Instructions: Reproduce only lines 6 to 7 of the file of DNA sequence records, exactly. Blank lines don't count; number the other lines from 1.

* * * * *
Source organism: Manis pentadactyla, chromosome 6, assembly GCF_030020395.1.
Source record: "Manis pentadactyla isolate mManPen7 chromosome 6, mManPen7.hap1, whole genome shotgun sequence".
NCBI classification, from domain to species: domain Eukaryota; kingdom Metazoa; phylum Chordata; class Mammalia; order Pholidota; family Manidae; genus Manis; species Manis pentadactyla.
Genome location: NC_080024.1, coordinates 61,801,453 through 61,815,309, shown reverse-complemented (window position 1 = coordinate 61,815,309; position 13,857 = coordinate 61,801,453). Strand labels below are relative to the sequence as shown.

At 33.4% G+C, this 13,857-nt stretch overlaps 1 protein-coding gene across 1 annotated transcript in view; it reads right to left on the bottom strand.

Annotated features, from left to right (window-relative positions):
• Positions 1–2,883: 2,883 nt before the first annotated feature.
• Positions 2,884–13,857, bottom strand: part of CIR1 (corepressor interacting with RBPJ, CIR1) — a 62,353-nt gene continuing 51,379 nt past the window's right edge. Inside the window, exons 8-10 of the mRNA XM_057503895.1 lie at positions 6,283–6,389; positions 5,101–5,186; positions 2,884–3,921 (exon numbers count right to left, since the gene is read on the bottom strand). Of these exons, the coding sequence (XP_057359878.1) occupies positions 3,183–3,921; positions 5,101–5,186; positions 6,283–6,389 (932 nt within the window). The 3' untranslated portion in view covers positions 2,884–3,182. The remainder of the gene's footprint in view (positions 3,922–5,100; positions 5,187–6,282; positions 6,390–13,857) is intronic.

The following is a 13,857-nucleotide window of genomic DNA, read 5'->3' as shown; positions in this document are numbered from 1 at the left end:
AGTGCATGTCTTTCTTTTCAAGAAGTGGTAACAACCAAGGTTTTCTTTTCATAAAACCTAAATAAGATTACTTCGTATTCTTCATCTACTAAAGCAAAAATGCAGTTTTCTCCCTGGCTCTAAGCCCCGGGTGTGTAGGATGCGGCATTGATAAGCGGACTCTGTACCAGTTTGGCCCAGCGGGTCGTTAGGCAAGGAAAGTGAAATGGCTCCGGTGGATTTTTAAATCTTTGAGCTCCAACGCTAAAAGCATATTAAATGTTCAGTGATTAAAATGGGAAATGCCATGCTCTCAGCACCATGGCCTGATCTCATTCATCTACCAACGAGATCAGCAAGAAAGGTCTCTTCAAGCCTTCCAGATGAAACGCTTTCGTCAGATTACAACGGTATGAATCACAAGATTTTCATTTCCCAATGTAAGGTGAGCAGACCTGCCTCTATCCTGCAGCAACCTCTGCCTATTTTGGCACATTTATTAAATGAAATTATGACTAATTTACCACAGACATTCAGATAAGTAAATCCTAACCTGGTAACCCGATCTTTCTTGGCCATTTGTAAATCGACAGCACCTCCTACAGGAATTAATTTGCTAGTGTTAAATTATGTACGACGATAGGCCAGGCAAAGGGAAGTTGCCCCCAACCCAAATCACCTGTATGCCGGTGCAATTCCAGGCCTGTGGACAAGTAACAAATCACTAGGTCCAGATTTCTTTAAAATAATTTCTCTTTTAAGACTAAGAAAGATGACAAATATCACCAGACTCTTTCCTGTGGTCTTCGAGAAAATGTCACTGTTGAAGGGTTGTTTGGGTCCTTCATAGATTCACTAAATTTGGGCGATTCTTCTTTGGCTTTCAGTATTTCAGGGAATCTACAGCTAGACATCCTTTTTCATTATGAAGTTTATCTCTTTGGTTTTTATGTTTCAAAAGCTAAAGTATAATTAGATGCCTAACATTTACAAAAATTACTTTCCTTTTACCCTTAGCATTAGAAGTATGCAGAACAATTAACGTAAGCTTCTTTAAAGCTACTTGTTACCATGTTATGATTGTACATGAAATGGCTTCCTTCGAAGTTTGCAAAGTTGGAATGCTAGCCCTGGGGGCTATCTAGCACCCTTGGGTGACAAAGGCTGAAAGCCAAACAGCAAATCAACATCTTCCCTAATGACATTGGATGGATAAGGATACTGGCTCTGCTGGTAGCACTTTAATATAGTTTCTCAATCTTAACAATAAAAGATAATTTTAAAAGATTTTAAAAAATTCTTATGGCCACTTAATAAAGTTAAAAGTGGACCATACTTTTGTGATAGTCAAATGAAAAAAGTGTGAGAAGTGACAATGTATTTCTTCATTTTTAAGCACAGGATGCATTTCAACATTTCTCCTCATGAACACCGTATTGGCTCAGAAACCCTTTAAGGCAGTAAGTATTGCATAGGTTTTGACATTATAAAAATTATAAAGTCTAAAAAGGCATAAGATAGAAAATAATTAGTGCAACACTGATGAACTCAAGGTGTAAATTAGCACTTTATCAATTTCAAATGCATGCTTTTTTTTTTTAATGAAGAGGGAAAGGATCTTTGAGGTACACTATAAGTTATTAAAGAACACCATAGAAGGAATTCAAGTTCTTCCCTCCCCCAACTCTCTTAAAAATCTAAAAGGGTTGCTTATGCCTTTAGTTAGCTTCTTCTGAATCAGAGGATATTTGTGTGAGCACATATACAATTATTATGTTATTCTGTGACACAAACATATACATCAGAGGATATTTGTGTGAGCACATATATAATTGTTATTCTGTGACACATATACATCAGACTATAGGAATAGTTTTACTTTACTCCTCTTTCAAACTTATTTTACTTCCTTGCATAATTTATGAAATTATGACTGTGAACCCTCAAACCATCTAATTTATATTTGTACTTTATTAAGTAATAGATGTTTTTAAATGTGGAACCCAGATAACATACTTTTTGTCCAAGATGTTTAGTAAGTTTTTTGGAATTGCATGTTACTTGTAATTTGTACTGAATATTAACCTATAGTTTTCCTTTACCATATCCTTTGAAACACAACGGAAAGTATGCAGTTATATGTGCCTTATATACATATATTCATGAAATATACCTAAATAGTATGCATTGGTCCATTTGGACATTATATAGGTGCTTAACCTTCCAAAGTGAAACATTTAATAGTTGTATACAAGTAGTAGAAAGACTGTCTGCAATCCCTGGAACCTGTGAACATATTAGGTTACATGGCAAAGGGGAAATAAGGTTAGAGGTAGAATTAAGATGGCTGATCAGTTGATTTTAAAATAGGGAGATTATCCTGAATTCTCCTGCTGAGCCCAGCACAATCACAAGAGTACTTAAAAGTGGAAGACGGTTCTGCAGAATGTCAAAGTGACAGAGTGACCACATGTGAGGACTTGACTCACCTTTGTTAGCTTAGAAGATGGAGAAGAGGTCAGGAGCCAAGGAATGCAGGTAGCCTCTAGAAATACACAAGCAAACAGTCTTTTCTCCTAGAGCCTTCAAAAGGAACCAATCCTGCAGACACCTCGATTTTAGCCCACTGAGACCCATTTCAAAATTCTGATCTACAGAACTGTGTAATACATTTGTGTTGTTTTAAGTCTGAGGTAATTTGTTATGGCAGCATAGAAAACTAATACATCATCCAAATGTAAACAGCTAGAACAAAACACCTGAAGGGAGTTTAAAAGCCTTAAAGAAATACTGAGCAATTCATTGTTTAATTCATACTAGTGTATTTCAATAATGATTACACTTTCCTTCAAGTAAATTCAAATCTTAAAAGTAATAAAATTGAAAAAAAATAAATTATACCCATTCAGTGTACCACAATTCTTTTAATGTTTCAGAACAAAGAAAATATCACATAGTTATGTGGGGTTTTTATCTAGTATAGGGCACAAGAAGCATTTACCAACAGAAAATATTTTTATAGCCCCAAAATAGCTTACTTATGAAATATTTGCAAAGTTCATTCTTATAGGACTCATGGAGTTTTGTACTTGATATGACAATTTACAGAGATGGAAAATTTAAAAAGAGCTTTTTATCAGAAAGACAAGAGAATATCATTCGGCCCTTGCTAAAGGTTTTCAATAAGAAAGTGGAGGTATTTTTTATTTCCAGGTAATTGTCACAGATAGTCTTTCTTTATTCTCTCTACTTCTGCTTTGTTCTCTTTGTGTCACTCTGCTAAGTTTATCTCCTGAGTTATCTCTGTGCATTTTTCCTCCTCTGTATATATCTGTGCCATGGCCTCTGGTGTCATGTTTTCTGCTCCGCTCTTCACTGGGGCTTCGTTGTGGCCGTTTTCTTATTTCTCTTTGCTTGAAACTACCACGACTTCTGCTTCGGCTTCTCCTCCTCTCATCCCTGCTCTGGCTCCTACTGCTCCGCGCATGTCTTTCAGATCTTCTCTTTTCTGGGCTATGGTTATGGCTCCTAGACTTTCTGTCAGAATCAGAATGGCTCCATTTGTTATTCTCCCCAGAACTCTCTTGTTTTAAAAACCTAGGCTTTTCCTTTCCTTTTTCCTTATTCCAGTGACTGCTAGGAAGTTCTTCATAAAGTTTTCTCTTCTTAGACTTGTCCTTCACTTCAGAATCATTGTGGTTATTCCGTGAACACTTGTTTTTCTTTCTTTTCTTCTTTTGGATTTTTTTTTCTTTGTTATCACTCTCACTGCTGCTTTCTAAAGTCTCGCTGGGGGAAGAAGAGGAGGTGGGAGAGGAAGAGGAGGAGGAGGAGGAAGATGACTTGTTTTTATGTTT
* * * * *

Annotated features, from left to right (window-relative positions):
• Positions 1–2,883: 2,883 nt before the first annotated feature.